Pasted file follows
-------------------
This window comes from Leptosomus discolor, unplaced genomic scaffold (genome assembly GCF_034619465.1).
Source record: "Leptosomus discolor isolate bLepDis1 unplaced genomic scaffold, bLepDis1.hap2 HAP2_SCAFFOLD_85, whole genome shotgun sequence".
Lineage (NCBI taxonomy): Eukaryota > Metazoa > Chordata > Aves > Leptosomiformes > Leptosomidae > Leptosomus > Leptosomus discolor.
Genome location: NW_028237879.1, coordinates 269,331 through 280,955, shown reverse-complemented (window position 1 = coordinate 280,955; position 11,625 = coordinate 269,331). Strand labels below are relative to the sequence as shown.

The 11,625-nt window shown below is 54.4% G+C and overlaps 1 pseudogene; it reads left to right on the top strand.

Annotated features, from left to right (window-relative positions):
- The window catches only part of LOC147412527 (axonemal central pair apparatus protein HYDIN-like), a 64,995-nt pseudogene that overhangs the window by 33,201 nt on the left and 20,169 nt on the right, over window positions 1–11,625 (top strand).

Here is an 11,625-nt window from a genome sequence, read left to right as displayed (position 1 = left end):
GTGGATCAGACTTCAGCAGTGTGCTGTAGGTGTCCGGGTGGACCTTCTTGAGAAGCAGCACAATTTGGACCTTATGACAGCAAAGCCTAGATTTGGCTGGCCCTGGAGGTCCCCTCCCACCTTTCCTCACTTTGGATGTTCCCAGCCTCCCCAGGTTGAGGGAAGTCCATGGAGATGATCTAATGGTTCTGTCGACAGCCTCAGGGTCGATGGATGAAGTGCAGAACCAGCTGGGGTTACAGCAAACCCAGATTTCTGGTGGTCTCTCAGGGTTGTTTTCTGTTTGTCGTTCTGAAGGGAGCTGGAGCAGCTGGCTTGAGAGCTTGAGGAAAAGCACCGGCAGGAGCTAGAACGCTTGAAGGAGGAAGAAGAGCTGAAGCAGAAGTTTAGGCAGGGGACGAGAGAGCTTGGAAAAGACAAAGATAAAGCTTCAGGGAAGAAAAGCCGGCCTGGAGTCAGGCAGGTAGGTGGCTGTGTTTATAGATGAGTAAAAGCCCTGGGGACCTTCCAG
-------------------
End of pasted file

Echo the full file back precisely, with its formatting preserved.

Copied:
This window comes from Leptosomus discolor, unplaced genomic scaffold (genome assembly GCF_034619465.1).
Source record: "Leptosomus discolor isolate bLepDis1 unplaced genomic scaffold, bLepDis1.hap2 HAP2_SCAFFOLD_85, whole genome shotgun sequence".
Lineage (NCBI taxonomy): Eukaryota > Metazoa > Chordata > Aves > Leptosomiformes > Leptosomidae > Leptosomus > Leptosomus discolor.
Genome location: NW_028237879.1, coordinates 269,331 through 280,955, shown reverse-complemented (window position 1 = coordinate 280,955; position 11,625 = coordinate 269,331). Strand labels below are relative to the sequence as shown.

The 11,625-nt window shown below is 54.4% G+C and overlaps 1 pseudogene; it reads left to right on the top strand.

Annotated features, from left to right (window-relative positions):
- The window catches only part of LOC147412527 (axonemal central pair apparatus protein HYDIN-like), a 64,995-nt pseudogene that overhangs the window by 33,201 nt on the left and 20,169 nt on the right, over window positions 1–11,625 (top strand).

Here is an 11,625-nt window from a genome sequence, read left to right as displayed (position 1 = left end):
GTGGATCAGACTTCAGCAGTGTGCTGTAGGTGTCCGGGTGGACCTTCTTGAGAAGCAGCACAATTTGGACCTTATGACAGCAAAGCCTAGATTTGGCTGGCCCTGGAGGTCCCCTCCCACCTTTCCTCACTTTGGATGTTCCCAGCCTCCCCAGGTTGAGGGAAGTCCATGGAGATGATCTAATGGTTCTGTCGACAGCCTCAGGGTCGATGGATGAAGTGCAGAACCAGCTGGGGTTACAGCAAACCCAGATTTCTGGTGGTCTCTCAGGGTTGTTTTCTGTTTGTCGTTCTGAAGGGAGCTGGAGCAGCTGGCTTGAGAGCTTGAGGAAAAGCACCGGCAGGAGCTAGAACGCTTGAAGGAGGAAGAAGAGCTGAAGCAGAAGTTTAGGCAGGGGACGAGAGAGCTTGGAAAAGACAAAGATAAAGCTTCAGGGAAGAAAAGCCGGCCTGGAGTCAGGCAGGTAGGTGGCTGTGTTTATAGATGAGTAAAAGCCCTGGGGACCTTCCAG